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Old 06-25-2010, 12:51 PM   #16
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Flashing advice


seeyou - I'll do it just like you said. I practiced soldering galvanized flashing last night and it turned out alright. I'll stick it in a bed of 'blackjack' anyways to make sure. I used a torch, but I'll see if I can find a hunk of metal to preheat and use instead of a flame. I don't think starting with a pre-made piece would help me out much.

Michael - I can't say that I've ever seen that before, but I like that idea. How high above the roof are you thinking? 1" projecting up from the roof and 5"+ under the shingles? It has to be low enough that the siding (up the side of the dormer) doesn't have to be cut too high. I'd fold a piece of flashing over on itself to give it a little more rigidity. You'd see it projecting up, but I could paint it to blend in.

I've got three dormers and three other locations similar to this, so I want to get it all straightened out. Thanks for the help.

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Old 06-25-2010, 04:07 PM   #17
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Originally Posted by Ben W View Post
I can't say that I've ever seen that before, but I like that idea. How high above the roof are you thinking? 1" projecting up from the roof and 5"+ under the shingles? It has to be low enough that the siding (up the side of the dormer) doesn't have to be cut too high. I'd fold a piece of flashing over on itself to give it a little more rigidity. You'd see it projecting up, but I could paint it to blend in.
I just realized that this is a partial retrofit rather than a re-roof.

Ideally, if I was roofing/siding that from scratch, I would would run waterproof shingle underlayment 6" up the side of the dormer and out along the roof sheathing 24" horizontally from the roof/wall intersection, and down to the eave, and over the drip edge, and the side/flash/roof over it.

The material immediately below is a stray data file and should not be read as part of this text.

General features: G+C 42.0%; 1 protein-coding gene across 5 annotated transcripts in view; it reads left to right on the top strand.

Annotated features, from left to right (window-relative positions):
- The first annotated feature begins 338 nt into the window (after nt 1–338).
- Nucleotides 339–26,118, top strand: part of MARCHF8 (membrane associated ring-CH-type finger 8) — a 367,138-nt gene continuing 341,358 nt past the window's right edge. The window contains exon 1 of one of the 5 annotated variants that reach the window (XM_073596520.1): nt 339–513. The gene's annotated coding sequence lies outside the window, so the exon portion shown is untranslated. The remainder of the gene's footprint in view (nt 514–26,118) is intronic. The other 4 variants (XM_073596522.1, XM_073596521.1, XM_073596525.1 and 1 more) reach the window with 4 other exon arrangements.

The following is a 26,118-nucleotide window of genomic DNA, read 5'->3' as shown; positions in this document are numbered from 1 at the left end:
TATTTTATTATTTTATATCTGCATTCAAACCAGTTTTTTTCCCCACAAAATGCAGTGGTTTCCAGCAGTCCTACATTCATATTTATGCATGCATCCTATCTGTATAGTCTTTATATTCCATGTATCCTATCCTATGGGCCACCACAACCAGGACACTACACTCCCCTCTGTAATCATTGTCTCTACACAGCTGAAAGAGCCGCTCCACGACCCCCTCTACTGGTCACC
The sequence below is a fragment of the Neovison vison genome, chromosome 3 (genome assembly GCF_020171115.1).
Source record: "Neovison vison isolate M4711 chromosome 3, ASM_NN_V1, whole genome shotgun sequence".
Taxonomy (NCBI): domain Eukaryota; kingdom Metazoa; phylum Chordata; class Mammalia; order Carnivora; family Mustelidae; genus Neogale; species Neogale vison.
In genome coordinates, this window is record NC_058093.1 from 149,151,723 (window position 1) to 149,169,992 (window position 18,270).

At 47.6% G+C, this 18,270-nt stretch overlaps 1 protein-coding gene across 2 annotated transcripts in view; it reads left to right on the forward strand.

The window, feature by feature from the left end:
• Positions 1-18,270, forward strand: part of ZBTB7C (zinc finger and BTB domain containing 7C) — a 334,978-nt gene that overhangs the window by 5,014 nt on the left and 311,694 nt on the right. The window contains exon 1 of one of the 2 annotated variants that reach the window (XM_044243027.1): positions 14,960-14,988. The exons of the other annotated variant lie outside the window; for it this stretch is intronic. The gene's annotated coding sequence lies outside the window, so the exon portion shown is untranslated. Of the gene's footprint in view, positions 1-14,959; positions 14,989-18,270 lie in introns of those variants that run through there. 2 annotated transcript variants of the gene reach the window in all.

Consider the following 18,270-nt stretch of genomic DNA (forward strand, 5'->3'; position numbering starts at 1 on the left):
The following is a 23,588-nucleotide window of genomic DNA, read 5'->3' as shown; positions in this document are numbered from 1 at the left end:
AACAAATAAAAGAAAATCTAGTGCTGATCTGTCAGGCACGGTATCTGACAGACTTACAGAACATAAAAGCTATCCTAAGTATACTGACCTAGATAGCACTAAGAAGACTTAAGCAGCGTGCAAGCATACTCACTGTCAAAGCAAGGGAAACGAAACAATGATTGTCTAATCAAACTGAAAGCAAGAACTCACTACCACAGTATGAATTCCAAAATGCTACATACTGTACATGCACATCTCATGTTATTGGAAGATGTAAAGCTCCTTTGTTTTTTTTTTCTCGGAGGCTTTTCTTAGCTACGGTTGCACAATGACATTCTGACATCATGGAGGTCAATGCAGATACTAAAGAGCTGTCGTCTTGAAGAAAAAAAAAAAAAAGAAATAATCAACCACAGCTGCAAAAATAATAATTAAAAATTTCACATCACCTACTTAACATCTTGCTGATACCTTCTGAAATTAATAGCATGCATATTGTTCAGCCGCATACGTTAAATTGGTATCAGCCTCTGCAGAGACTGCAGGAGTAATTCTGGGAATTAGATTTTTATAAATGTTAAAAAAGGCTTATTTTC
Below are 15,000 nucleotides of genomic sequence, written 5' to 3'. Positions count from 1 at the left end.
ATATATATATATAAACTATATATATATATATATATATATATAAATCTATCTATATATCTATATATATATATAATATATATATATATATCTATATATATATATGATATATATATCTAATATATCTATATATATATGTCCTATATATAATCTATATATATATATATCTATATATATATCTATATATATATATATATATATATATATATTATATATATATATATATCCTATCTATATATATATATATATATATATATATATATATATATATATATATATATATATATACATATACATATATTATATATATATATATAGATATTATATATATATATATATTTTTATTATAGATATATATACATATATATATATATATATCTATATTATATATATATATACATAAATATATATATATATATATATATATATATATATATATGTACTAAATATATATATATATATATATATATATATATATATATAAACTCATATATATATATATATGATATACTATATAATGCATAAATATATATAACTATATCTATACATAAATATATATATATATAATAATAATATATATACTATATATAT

However if you get up there and find that all you have under the shingles is roofing felt (or worse just paper) it would be preferable to step flash below the dormer corner instead of using a single continuous flashing; if you inter-layer the flashing between the shingles in the same manner as standard step-flashing at a roof/wall intersection you won't have to worry about water infiltrating sideways under the shingles above the horizontal leg of the flashing, as infiltrating water will just run off the shingle below the flashing.

If you get up there and find Ice & Water Shield properly installed as eave protection, then you could use a continuous one-piece flashing below the dormer corner.

You won't need much upturn on the flashing below the intersection - 1/2 - 3/4 inch above the top surface of the upper shingles would be plenty. If you are in snow country, the flashing will have to be stiff enough to survive wet snow and perhaps ice moving down the roof.

Keep in mind that everything has to overlap in the direction of water-flow, if you can't find a satisfactory way to install the kick out following this rule, omit it.
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Old 06-25-2010, 04:21 PM   #18
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This is a full re-roof. I'm striping it down to the deck and pulling off all the siding and trim. So I have the option of doing whatever I need to. I'm putting down I&W at the eaves, and up and over the dormer.
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Old 06-25-2010, 05:10 PM   #19
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This is a full re-roof. I'm striping it down to the deck and pulling off all the siding and trim. So I have the option of doing whatever I need to. I'm putting down I&W at the eaves, and up and over the dormer.
If you use a starter strip up that little rake area in front of the dormer, that will raise the outside edge of the shingles enough so water will not tend to flow over the side. It doesn't look like it's been a problem in the past, so it's not likely to start being a problem. The biggest issue that I see is that the siding is too tight to the roof.

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